SAR: What you’re going to be doing when you get back to your unit as a CSWI?

Caldwell: First things first, we’re getting rid of our M60 machine guns. We have received our M240 machine guns so transition has to take place and how you manipulate the weapon is different. Not completely because it’s still a machine gun with similar characteristics.

Familiarization with the M240 will be the first thing, to get my unit members familiar with how the weapon breaks down. After they get familiar with the basic function of the weapon we’ll get them out on the range and I’m going to go through the same drills that we ran here this morning; fire one round, fire two rounds, fire three. Get them used to it just as they (the course instructors) said here - ‘to get the bogeyman out of the gun.’ Get everybody figured and snapped in so they feel comfortable with the weapon.

Then after that comfort level starts to increase and their confidence starts to increase then we’ll be able to start into our qualification process and get everybody qualified up. The idea is not to bring people out to the range and expend thousands of rounds of ammunition and then not walk away with a qualification. And that’s going to be my end result is to get people qualified. If they’re screwing up on the range I’ve got to figure out why, what they’re doing wrong, see that, make the corrections, get them back on target and continue on with the course.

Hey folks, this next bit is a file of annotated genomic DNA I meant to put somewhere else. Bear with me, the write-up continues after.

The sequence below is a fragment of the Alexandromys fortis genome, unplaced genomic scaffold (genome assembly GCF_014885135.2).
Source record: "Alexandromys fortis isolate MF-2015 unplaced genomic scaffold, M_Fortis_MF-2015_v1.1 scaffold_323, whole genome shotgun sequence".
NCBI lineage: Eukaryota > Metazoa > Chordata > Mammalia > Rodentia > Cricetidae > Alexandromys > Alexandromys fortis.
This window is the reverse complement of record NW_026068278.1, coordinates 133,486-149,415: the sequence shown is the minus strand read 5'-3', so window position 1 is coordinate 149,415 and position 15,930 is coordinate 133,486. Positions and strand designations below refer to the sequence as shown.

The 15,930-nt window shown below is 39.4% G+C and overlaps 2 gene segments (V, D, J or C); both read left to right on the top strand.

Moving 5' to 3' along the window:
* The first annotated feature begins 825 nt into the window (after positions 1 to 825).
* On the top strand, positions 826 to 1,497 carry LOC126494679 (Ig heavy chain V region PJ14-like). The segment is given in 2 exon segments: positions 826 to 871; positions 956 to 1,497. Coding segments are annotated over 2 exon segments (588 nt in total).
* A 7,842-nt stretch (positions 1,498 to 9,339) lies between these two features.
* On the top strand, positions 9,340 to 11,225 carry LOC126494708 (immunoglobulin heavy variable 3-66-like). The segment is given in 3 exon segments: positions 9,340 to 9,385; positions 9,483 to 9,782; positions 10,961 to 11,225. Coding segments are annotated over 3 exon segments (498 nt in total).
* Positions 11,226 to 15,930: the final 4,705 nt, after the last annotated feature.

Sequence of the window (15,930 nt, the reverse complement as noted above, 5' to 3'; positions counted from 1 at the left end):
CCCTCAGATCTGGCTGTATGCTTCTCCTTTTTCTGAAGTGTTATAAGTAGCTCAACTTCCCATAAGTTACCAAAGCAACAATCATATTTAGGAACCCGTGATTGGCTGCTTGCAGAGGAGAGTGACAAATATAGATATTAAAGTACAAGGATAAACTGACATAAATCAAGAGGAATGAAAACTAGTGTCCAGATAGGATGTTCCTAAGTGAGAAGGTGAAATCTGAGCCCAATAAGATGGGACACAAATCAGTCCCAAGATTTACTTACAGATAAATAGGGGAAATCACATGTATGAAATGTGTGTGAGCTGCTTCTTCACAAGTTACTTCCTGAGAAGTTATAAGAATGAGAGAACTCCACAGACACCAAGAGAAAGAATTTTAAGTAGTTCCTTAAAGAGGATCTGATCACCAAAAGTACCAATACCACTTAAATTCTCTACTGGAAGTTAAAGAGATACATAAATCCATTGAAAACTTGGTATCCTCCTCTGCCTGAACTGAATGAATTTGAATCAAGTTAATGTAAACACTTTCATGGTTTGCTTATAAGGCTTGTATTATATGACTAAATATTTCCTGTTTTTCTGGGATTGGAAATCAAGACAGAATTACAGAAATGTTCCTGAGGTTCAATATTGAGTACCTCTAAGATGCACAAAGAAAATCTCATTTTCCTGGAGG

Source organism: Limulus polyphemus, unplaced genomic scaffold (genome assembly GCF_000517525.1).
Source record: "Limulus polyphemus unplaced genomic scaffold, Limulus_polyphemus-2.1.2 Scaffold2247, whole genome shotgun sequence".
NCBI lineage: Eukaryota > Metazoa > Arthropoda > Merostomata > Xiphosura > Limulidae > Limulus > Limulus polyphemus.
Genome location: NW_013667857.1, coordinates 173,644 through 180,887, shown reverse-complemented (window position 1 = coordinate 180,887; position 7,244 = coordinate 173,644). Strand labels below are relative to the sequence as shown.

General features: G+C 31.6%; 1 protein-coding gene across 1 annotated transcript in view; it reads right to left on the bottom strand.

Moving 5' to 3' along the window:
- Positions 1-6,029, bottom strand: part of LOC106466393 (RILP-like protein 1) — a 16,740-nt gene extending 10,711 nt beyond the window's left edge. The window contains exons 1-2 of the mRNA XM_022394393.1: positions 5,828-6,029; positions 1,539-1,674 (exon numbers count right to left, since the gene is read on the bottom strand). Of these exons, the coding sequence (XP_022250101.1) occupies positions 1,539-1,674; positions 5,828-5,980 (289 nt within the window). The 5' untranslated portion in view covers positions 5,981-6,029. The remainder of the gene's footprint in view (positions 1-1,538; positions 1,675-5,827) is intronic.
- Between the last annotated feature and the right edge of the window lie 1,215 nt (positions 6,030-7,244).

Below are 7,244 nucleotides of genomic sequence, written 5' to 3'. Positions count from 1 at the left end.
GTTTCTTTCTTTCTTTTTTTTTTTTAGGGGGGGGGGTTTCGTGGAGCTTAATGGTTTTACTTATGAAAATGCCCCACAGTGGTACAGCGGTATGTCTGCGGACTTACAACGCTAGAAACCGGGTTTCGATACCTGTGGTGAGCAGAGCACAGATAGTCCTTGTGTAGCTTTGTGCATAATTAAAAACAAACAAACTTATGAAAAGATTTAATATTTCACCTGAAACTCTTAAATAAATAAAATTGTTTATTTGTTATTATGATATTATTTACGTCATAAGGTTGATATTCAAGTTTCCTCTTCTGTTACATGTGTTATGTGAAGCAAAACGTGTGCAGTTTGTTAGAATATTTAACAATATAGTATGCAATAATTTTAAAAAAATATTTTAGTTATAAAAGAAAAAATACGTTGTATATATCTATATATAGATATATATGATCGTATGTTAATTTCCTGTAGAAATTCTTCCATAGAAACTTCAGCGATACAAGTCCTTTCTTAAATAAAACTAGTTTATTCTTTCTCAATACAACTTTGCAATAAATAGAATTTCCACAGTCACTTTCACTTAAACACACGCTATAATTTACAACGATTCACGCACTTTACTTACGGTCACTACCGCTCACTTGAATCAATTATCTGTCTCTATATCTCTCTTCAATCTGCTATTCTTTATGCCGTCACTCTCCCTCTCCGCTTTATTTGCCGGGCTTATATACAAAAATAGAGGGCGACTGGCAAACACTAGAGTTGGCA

SAR: We talked about why you were sent to the course, how long is it and how far are you into it?

Caldwell: It’s a two week course and we’re in the first Thursday of the first week (4 days). It has been mostly classroom and mechanical up to this point. We have had some FATS (Firearms Training System) simulator training which was a precursor to this (live fire) to help us get snapped in on what we were going to be expected to do here so they didn’t come out here and we didn’t get the ‘deer in the headlights look’ when standing on the range. We had that figured out ahead of time so we had an idea of what was going to happen.